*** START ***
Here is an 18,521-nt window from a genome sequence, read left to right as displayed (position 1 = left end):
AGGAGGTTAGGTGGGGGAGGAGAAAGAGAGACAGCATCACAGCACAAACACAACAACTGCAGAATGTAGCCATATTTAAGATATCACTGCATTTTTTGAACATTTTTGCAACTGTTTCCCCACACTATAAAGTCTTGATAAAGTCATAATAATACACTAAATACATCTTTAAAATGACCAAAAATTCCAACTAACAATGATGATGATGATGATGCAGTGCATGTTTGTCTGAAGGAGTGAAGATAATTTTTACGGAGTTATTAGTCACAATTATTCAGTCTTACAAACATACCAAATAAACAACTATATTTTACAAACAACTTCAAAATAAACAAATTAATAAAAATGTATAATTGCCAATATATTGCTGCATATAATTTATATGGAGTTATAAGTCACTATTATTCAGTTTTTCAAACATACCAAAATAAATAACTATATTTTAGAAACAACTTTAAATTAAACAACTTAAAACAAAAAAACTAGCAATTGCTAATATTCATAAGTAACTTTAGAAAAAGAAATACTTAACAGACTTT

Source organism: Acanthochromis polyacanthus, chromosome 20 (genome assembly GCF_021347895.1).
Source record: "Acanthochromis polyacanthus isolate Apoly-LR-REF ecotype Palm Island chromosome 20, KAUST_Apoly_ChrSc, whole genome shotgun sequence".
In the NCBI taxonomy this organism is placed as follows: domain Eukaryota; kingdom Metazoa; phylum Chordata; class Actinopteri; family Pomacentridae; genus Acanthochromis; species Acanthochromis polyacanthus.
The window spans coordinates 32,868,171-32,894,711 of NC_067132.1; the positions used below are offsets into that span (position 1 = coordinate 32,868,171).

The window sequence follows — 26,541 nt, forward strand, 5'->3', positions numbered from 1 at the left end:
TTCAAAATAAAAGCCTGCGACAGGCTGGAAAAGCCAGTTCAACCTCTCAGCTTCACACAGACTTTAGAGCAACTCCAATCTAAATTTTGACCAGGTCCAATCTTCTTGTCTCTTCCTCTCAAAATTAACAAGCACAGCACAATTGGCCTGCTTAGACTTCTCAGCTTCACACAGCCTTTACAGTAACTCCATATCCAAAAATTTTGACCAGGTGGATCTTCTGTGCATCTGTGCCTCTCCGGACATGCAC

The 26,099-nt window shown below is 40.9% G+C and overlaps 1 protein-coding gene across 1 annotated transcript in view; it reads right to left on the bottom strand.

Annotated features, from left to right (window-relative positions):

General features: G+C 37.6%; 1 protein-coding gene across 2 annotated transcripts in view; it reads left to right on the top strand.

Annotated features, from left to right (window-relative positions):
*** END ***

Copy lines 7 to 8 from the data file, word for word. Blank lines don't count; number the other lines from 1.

The window sequence follows — 26,541 nt, forward strand, 5'->3', positions numbered from 1 at the left end:
TTCAAAATAAAAGCCTGCGACAGGCTGGAAAAGCCAGTTCAACCTCTCAGCTTCACACAGACTTTAGAGCAACTCCAATCTAAATTTTGACCAGGTCCAATCTTCTTGTCTCTTCCTCTCAAAATTAACAAGCACAGCACAATTGGCCTGCTTAGACTTCTCAGCTTCACACAGCCTTTACAGTAACTCCATATCCAAAAATTTTGACCAGGTGGATCTTCTGTGCATCTGTGCCTCTCCGGACATGCAC